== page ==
Throughout Fire Prevention Week, I’ve reflected on the changes in how we prepare for and prevent fires, as well as the importance of properly using a fire extinguisher. To wrap up the week, I wanted to remind you that protecting your family and home from fire all begins with prevention.
Have working smoke alarms in your home
Properly installed and maintained smoke alarms are one of the best and least expensive means of providing an early warning of a potentially deadly fire and could reduce the risk of dying from a fire in your home by almost half.
A smoke alarm stands guard around the clock and when it first senses smoke, sounds a shrill alarm. This often allows a family the precious but limited time it takes to escape.
Here are some key reminders for placing and maintaining the smoke alarms in your residence:
- Replace smoke alarms no later than ten years after their installation.
- The U.S. Fire Administration also recommends that you have smoke alarms inside and outside of bedrooms, on every level in your home, and interconnected so that when one smoke alarm sounds they will all sound.
- Test your smoke alarms every month.
Review and practice your fire escape plan regularly
- Discuss the plan with everyone in your household, especially family members who cannot escape unassisted.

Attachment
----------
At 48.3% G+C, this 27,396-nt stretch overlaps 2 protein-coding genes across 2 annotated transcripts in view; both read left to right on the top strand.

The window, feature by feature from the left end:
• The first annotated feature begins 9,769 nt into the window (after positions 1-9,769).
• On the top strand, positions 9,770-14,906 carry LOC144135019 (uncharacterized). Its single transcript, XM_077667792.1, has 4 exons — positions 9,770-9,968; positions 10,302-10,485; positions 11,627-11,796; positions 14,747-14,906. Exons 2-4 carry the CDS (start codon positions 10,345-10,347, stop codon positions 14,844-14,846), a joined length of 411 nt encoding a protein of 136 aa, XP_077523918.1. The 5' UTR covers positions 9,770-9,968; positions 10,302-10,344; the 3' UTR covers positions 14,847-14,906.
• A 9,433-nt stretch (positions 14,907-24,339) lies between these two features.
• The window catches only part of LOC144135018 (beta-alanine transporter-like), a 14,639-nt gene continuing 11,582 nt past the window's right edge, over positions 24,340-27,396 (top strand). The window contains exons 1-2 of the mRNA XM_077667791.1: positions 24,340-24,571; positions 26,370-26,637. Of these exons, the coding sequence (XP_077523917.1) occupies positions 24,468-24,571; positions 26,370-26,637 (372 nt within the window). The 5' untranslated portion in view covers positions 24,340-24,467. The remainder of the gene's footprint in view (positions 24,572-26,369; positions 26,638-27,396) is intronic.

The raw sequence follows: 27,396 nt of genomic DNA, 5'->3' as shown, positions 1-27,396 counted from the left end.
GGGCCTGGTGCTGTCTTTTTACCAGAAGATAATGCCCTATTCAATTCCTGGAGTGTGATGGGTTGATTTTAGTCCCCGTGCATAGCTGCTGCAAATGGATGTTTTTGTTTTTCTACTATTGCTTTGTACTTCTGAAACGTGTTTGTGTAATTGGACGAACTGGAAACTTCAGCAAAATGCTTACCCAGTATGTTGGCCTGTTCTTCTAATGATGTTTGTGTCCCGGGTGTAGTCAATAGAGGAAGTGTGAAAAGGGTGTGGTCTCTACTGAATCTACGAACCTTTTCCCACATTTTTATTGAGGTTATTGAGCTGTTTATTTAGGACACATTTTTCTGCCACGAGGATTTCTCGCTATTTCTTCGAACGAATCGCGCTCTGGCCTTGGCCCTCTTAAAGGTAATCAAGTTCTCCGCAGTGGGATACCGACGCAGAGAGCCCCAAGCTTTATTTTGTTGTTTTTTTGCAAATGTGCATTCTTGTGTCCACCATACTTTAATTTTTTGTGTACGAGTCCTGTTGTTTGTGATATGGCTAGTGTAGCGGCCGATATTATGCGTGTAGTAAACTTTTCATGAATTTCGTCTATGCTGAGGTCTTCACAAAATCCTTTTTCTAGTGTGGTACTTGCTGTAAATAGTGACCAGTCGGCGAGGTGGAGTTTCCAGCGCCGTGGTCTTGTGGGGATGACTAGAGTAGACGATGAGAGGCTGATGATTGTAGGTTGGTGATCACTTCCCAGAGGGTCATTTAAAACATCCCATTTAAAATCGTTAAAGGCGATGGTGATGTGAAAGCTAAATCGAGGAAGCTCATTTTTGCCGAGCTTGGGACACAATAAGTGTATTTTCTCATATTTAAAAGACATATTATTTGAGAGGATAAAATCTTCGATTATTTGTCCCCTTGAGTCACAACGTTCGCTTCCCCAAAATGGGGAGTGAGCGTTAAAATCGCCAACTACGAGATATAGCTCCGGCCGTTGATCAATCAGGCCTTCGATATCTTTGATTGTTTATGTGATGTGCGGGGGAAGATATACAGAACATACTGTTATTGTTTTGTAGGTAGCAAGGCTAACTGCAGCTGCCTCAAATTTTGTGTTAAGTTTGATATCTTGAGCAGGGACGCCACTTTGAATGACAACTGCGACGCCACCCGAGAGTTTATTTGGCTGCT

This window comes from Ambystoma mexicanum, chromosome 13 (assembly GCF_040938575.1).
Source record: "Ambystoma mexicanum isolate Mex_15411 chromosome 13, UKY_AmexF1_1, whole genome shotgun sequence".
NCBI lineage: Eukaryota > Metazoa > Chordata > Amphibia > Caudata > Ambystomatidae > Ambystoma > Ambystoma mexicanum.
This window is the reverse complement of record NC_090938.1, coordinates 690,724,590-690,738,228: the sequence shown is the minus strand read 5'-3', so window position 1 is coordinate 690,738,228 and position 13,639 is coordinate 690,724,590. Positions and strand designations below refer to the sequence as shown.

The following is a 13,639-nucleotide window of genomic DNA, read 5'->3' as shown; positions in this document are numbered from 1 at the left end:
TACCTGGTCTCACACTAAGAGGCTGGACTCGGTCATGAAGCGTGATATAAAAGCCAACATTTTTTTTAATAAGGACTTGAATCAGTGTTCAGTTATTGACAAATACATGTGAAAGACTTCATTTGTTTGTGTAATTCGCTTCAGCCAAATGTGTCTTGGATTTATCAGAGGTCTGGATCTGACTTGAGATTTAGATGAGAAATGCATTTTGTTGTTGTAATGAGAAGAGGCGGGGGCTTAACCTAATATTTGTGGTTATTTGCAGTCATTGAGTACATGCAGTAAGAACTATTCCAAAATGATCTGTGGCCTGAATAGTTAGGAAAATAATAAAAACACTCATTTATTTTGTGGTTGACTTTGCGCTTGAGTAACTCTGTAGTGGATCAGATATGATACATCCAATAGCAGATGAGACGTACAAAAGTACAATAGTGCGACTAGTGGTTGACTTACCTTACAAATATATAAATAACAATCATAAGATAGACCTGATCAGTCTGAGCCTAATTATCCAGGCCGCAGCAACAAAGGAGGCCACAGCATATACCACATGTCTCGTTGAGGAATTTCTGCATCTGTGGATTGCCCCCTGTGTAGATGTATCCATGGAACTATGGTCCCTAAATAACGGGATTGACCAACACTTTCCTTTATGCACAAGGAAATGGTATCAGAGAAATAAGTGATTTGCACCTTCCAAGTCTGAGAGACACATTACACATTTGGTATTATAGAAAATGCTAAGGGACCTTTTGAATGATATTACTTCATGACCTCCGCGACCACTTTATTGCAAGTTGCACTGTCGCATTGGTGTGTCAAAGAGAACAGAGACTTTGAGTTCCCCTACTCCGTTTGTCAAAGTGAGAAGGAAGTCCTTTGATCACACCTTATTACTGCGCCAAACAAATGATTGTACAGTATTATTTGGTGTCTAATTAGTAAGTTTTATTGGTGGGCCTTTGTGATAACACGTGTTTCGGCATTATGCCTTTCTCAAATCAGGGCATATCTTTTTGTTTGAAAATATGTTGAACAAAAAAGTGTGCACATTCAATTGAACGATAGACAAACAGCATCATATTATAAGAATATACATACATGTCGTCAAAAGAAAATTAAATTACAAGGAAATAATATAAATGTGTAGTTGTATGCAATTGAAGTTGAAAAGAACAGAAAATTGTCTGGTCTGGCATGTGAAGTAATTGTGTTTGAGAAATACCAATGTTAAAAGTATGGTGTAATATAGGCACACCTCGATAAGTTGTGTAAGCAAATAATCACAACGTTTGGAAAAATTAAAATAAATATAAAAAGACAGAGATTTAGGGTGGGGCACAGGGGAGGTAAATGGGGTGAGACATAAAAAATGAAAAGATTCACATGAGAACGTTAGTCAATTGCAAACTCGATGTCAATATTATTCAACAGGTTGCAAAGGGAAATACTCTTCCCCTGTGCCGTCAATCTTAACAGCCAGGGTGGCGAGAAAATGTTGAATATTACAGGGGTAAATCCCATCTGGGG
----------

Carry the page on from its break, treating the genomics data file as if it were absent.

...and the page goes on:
- Plan two ways out of every room.
- Designate an outside meeting place, away from your home, but where the firefighters can see that you are out and safe.
- Practice your escape plan every month at least twice a year with everyone in your home. Practice at night and during the daytime.
- Leave your home.
- Call the fire department from outside using a cell phone or a neighbor’s phone.
- Get out and stay out! Never return to a burning building!
I encourage you to share this information with family, loved ones and friends and emphasize the importance of fire prevention – it could save your life, or that of someone you love.
For more information on smoke alarms and fire escape planning, and help in identifying potential fire hazards in your home, visit the Ready.gov/fires. To learn more about resources for sharing fire safety, and for free publications, visit the U.S. Fire Administration’s website.